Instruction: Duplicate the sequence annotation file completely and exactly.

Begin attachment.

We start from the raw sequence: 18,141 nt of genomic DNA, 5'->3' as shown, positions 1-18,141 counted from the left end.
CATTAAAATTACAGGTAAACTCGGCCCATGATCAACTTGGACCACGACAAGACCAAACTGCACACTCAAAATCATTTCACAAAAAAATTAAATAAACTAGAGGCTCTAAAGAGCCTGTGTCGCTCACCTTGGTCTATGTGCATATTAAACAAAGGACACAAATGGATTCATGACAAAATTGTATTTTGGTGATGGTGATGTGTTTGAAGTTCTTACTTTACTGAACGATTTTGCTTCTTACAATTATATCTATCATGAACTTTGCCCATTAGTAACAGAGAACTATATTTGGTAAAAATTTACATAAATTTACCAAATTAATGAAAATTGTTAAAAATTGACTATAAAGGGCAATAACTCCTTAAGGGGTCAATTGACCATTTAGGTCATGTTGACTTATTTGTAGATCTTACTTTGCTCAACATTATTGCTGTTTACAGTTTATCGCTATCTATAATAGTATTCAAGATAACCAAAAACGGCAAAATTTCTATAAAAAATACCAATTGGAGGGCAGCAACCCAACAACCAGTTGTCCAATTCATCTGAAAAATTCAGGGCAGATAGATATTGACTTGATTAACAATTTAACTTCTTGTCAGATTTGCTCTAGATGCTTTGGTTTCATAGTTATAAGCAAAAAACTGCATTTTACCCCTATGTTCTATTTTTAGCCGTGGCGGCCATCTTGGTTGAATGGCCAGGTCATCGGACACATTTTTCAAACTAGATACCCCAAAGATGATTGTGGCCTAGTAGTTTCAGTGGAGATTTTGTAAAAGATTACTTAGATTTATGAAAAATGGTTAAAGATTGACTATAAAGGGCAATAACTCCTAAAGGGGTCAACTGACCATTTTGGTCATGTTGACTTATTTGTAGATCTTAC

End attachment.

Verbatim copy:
We start from the raw sequence: 18,141 nt of genomic DNA, 5'->3' as shown, positions 1-18,141 counted from the left end.
CATTAAAATTACAGGTAAACTCGGCCCATGATCAACTTGGACCACGACAAGACCAAACTGCACACTCAAAATCATTTCACAAAAAAATTAAATAAACTAGAGGCTCTAAAGAGCCTGTGTCGCTCACCTTGGTCTATGTGCATATTAAACAAAGGACACAAATGGATTCATGACAAAATTGTATTTTGGTGATGGTGATGTGTTTGAAGTTCTTACTTTACTGAACGATTTTGCTTCTTACAATTATATCTATCATGAACTTTGCCCATTAGTAACAGAGAACTATATTTGGTAAAAATTTACATAAATTTACCAAATTAATGAAAATTGTTAAAAATTGACTATAAAGGGCAATAACTCCTTAAGGGGTCAATTGACCATTTAGGTCATGTTGACTTATTTGTAGATCTTACTTTGCTCAACATTATTGCTGTTTACAGTTTATCGCTATCTATAATAGTATTCAAGATAACCAAAAACGGCAAAATTTCTATAAAAAATACCAATTGGAGGGCAGCAACCCAACAACCAGTTGTCCAATTCATCTGAAAAATTCAGGGCAGATAGATATTGACTTGATTAACAATTTAACTTCTTGTCAGATTTGCTCTAGATGCTTTGGTTTCATAGTTATAAGCAAAAAACTGCATTTTACCCCTATGTTCTATTTTTAGCCGTGGCGGCCATCTTGGTTGAATGGCCAGGTCATCGGACACATTTTTCAAACTAGATACCCCAAAGATGATTGTGGCCTAGTAGTTTCAGTGGAGATTTTGTAAAAGATTACTTAGATTTATGAAAAATGGTTAAAGATTGACTATAAAGGGCAATAACTCCTAAAGGGGTCAACTGACCATTTTGGTCATGTTGACTTATTTGTAGATCTTAC